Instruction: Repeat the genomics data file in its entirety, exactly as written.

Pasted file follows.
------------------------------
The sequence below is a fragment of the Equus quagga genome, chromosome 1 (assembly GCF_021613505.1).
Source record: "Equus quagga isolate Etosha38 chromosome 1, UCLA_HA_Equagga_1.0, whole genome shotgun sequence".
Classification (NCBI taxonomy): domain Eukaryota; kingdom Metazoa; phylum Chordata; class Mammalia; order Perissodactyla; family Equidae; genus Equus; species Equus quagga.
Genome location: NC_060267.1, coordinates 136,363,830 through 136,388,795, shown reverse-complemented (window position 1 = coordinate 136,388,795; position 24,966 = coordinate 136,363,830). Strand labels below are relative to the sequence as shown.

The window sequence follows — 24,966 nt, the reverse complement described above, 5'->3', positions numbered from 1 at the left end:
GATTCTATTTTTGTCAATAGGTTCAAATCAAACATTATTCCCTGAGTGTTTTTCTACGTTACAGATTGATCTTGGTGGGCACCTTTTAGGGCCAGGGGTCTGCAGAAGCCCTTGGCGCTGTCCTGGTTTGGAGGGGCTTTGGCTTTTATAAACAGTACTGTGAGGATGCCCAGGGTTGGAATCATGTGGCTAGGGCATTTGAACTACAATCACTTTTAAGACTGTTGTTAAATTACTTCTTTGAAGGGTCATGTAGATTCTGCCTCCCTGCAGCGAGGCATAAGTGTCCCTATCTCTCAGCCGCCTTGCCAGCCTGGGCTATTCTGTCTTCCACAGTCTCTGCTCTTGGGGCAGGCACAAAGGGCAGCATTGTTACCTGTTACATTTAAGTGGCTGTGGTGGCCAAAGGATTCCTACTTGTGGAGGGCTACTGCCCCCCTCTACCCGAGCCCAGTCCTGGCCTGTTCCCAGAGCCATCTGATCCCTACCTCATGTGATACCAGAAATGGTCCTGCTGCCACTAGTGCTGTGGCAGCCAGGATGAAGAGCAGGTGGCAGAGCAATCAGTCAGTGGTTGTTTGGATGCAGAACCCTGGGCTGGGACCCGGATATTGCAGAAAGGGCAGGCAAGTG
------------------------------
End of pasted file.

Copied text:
The sequence below is a fragment of the Equus quagga genome, chromosome 1 (assembly GCF_021613505.1).
Source record: "Equus quagga isolate Etosha38 chromosome 1, UCLA_HA_Equagga_1.0, whole genome shotgun sequence".
Classification (NCBI taxonomy): domain Eukaryota; kingdom Metazoa; phylum Chordata; class Mammalia; order Perissodactyla; family Equidae; genus Equus; species Equus quagga.
Genome location: NC_060267.1, coordinates 136,363,830 through 136,388,795, shown reverse-complemented (window position 1 = coordinate 136,388,795; position 24,966 = coordinate 136,363,830). Strand labels below are relative to the sequence as shown.

The window sequence follows — 24,966 nt, the reverse complement described above, 5'->3', positions numbered from 1 at the left end:
GATTCTATTTTTGTCAATAGGTTCAAATCAAACATTATTCCCTGAGTGTTTTTCTACGTTACAGATTGATCTTGGTGGGCACCTTTTAGGGCCAGGGGTCTGCAGAAGCCCTTGGCGCTGTCCTGGTTTGGAGGGGCTTTGGCTTTTATAAACAGTACTGTGAGGATGCCCAGGGTTGGAATCATGTGGCTAGGGCATTTGAACTACAATCACTTTTAAGACTGTTGTTAAATTACTTCTTTGAAGGGTCATGTAGATTCTGCCTCCCTGCAGCGAGGCATAAGTGTCCCTATCTCTCAGCCGCCTTGCCAGCCTGGGCTATTCTGTCTTCCACAGTCTCTGCTCTTGGGGCAGGCACAAAGGGCAGCATTGTTACCTGTTACATTTAAGTGGCTGTGGTGGCCAAAGGATTCCTACTTGTGGAGGGCTACTGCCCCCCTCTACCCGAGCCCAGTCCTGGCCTGTTCCCAGAGCCATCTGATCCCTACCTCATGTGATACCAGAAATGGTCCTGCTGCCACTAGTGCTGTGGCAGCCAGGATGAAGAGCAGGTGGCAGAGCAATCAGTCAGTGGTTGTTTGGATGCAGAACCCTGGGCTGGGACCCGGATATTGCAGAAAGGGCAGGCAAGTG